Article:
This is similar to the debate that took place within the Democratic Party just before Hillary Clinton and Barack Obama began jockeying for the 2008 presidential nomination. The Democratic Party machine was in complete control of the policy debate on health care reform. The neoliberal party elite had decided that we were going to “build on what works” – employer-sponsored and union-supported plans – and reject single payer based on their concepts of what was politically feasible. Those of us advocating for the expanded and improved Medicare for all single payer approach were ejected from the conversations (often rudely so – they were in charge!).
Similarly, with the contest for the 2016 Democratic presidential nomination, the debate at the platform committee confirmed that the battle had not changed. The neoliberal leadership, represented by Neera Tanden, was successful in rejecting the single payer Medicare for all plank.
Tanden, of the Center of American Progress, has continued the fight for control of the policy debate by releasing their new proposal, “Medicare Extra For All.” Although some of the tweaks proposed seem beneficial, it basically continues the current dysfunctional, fragmented financing system, but with one important political change. They have stolen the “Medicare for all” label! This has contributed to the ubiquitous deception that the public option is Medicare for all. When the current candidates campaign on Medicare for all but behind the scenes are supporting an option to buy into Medicare while accepting campaign funds from the insurance and pharmaceutical industries, we need to call them on their deception.
It is no wonder the public is confused, even if they do not realize it. When Nobel laureate Paul Krugman jumps in and says Medicare for all is allowing individuals and employers to buy into Medicare as a public option, then we know that the political campaigns are corrupted with deceptions. How can we get the public to understand that a well designed, single payer national health program – a bona fide Improved Medicare for All – is the reform that they crave?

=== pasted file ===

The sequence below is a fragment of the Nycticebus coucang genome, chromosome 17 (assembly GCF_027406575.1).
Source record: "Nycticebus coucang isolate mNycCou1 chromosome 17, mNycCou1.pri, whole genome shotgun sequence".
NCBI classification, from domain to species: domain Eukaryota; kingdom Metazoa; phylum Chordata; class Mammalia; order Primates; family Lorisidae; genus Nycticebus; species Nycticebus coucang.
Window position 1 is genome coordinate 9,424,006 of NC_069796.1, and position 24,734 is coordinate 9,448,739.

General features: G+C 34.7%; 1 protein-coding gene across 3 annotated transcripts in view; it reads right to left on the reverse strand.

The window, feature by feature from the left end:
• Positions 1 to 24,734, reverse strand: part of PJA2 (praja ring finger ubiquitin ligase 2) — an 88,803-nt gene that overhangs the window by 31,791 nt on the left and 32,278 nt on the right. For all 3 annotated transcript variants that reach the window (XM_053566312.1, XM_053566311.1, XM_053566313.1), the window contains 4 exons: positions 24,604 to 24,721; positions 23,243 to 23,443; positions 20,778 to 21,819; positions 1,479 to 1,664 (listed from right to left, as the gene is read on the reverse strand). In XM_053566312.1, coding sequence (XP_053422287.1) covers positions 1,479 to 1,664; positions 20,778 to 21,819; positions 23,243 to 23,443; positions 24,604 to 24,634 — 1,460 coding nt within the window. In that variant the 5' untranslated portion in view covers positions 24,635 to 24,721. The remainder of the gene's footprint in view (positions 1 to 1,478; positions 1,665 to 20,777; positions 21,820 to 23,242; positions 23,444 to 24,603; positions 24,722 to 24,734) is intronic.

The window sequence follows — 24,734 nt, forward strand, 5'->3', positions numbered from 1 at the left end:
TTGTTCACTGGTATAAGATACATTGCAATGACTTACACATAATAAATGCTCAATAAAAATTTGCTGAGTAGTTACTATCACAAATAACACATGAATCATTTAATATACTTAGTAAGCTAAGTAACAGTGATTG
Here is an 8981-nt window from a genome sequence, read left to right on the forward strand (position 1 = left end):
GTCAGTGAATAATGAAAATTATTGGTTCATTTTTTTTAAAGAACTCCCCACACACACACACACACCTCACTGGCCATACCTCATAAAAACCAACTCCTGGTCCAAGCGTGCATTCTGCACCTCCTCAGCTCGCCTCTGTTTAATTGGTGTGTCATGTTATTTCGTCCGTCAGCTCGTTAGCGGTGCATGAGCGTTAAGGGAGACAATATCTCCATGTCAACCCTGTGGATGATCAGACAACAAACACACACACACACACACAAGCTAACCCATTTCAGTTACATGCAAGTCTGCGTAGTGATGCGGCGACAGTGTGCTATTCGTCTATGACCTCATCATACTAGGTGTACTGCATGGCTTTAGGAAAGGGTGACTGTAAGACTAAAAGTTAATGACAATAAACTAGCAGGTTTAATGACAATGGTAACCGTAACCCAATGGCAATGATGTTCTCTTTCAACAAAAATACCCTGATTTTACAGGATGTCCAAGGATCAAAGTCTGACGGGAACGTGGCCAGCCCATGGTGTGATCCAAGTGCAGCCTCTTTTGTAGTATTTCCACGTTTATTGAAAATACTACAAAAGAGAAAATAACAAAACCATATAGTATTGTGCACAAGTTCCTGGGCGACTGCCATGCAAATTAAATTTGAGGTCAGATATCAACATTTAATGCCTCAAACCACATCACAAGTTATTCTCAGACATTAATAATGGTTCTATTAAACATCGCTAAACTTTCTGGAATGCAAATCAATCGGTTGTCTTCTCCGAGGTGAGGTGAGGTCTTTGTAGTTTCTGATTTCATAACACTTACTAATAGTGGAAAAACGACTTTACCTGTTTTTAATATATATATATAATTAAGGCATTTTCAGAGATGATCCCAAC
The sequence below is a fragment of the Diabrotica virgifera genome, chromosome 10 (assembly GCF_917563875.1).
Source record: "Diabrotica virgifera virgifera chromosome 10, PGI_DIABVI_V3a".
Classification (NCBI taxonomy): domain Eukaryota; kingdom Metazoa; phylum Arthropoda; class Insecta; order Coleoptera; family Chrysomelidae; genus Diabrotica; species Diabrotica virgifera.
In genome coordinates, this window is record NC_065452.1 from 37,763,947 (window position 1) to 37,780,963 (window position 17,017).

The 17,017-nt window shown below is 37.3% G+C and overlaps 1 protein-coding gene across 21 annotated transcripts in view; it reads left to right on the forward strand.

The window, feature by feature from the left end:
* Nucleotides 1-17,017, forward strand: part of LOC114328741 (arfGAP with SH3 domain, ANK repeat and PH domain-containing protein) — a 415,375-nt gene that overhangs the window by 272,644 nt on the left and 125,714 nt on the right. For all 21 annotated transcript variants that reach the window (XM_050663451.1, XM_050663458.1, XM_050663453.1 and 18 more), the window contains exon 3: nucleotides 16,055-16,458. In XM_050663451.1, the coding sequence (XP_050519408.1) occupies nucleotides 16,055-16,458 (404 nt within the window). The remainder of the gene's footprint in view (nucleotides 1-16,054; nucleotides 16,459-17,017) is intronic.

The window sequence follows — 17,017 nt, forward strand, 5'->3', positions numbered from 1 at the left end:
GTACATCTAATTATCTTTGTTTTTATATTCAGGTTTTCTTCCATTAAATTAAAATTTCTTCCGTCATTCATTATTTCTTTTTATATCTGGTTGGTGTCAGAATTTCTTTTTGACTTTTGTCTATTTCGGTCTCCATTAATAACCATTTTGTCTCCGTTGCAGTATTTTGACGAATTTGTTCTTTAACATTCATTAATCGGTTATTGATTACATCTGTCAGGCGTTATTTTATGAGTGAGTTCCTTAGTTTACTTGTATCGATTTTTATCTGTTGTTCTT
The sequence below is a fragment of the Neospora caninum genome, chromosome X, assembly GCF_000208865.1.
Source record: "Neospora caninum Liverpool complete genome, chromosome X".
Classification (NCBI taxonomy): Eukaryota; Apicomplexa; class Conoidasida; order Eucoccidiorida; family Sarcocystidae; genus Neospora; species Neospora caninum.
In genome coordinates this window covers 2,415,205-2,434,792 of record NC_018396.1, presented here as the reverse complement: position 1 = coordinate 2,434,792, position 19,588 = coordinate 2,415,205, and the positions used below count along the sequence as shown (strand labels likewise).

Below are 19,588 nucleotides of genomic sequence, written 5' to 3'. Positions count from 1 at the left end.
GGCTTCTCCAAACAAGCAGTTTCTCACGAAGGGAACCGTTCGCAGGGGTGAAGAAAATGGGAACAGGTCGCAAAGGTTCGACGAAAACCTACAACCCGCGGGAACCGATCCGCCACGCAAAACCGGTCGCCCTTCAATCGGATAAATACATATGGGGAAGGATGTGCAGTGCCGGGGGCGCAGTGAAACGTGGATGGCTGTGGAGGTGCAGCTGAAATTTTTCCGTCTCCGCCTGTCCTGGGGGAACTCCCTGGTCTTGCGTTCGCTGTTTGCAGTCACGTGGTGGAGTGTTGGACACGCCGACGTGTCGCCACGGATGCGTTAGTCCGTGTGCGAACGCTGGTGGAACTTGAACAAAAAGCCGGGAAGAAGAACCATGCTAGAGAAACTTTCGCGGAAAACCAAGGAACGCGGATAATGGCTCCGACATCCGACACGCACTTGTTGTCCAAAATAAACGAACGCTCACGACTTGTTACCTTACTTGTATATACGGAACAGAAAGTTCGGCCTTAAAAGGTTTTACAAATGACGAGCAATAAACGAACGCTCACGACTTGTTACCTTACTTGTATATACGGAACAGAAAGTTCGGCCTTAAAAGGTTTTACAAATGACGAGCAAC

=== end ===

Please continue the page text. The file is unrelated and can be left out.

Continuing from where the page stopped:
Bob Jensen's Fraud Updates --- http://faculty.trinity.edu/rjensen/FraudUpdates.htm
Tidbits Archives ---
Jensen's Pictures and Stories
Summary of Major Accounting Scandals --- http://en.wikipedia.org/wiki/Accounting_scandals
Bob Jensen's threads on such scandals:
Bob Jensen's threads on audit firm litigation and negligence ---
Current and past editions of my
newsletter called Fraud Updates ---
Enron --- http://faculty.trinity.edu/rjensen/FraudEnron.htm
Rotten to the Core --- http://faculty.trinity.edu/rjensen/FraudRotten.htm
American History of Fraud --- http://faculty.trinity.edu/rjensen/FraudAmericanHistory.htm
Bob Jensen's fraud
Bob Jensen's threads on
auditor professionalism and independence are at
Bob Jensen's threads on
corporate governance are at
Against Validity Challenges in Plato's Cave ---
· With a Rejoinder from the 2010 Senior Editor of The Accounting Review (TAR), Steven J. Kachelmeier
· With Replies in Appendix 4 to Professor Kachemeier by Professors Jagdish Gangolly and Paul Williams
· With Added Conjectures in Appendix 1 as to Why the Profession of Accountancy Ignores TAR
· With Suggestions in Appendix 2 for Incorporating Accounting Research into Undergraduate Accounting Courses
Against Validity Challenges in Plato's Cave ---
By Bob Jensen
wrong in accounting/accountics research? ---
The Sad State of Accountancy Doctoral Programs That Do Not Appeal to Most
AN ANALYSIS OF THE EVOLUTION OF RESEARCH CONTRIBUTIONS BY THE ACCOUNTING REVIEW:
Bob Jensen's threads on accounting theory
Systemic problems of accountancy (especially the vegetable nutrition paradox)
that probably will never be solved
Bob Jensen's economic crisis messaging http://faculty.trinity.edu/rjensen/2008Bailout.htm
Bob Jensen's threads --- http://faculty.trinity.edu/rjensen/threads.htm
Bob Jensen's Home Page --- http://faculty.trinity.edu/rjensen/